Derek Chauvin's lawyer, Eric Nelson, has filed an appeal requesting a new trial, citing "prosecutorial and jury misconduct," according to court documents published on Tuesday.
The legal team for the convicted former police officer claimed that a new trial should be decreed as the defendant was "deprived of a fair trial" due to "abuse of discretion," "prosecutorial and jury misconduct; errors of law at trial."
"The jury committed misconduct, felt threatened or intimidated, felt race-based pressure during the proceedings, and/or failed to adhere to instructions during deliberations, in violation of Mr. Chauvin’s constitutional rights to due process and a fair trial," the document reads.
The defendant’s lawyers, recalling the attention drawn by the trial as well as multiple protests, suggested that the court had failed to properly sequester the jury and protect them from “prejudicial publicity," so "pervasive" that it "amounted to a structural defect in the proceedings.” The lawyers also claim that jurors were "intimidated" and afraid of "retribution."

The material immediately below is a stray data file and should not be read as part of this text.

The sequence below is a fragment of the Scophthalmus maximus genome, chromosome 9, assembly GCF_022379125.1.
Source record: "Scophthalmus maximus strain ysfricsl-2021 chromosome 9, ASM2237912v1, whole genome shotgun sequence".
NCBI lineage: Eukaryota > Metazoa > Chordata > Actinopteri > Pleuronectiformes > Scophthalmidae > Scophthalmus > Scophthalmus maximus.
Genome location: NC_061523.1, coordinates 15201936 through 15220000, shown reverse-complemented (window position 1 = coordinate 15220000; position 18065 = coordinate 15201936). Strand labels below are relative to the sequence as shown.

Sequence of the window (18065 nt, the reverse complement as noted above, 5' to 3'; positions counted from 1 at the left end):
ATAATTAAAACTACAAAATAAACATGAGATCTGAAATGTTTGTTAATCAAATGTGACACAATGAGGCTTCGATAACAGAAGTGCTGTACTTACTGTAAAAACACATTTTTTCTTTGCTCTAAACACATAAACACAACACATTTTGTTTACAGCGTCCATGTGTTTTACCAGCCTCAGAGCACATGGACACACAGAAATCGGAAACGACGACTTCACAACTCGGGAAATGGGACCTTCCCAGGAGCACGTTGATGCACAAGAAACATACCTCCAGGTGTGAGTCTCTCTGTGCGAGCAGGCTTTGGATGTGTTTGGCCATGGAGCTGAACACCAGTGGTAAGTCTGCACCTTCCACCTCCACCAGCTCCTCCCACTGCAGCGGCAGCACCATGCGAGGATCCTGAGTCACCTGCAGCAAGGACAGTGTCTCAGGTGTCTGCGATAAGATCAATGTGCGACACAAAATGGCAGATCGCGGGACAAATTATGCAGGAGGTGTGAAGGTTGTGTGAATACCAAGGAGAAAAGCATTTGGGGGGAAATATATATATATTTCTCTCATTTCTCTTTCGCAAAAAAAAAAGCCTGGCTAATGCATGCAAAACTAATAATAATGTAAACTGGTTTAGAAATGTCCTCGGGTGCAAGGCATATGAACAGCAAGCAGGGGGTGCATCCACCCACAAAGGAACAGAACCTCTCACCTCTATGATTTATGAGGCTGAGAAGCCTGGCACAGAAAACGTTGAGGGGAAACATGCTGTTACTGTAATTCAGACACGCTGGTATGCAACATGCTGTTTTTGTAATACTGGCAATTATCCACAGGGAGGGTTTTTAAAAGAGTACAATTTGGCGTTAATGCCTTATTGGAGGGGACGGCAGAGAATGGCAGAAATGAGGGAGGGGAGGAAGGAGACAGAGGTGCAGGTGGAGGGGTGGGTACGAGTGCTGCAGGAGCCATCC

"Not only did such acts escalate the potential for prejudice in these proceedings, they may result in a far-reaching chilling effect on defendants’ ability to procure expert witness […] to testify on their behalf,” the filling says.
The attorneys also mentioned other allegations of court abuse, including the refusal of a change of venue and a failure to bring additional witnesses, including Floyd's friend, Morries Hall, who was present on the day of the incident.
On 20 April, Derek Chauvin was found guilty in Hennepin County by a 12-member jury of second-degree murder, third-degree murder, and second-degree manslaughter for killing George Floyd in May last year, by putting his knee on Floyd's neck for nine minutes and restricting his breathing. Chauvin, who could face up to 75 years in prison, is expected to be sentenced on 16 June.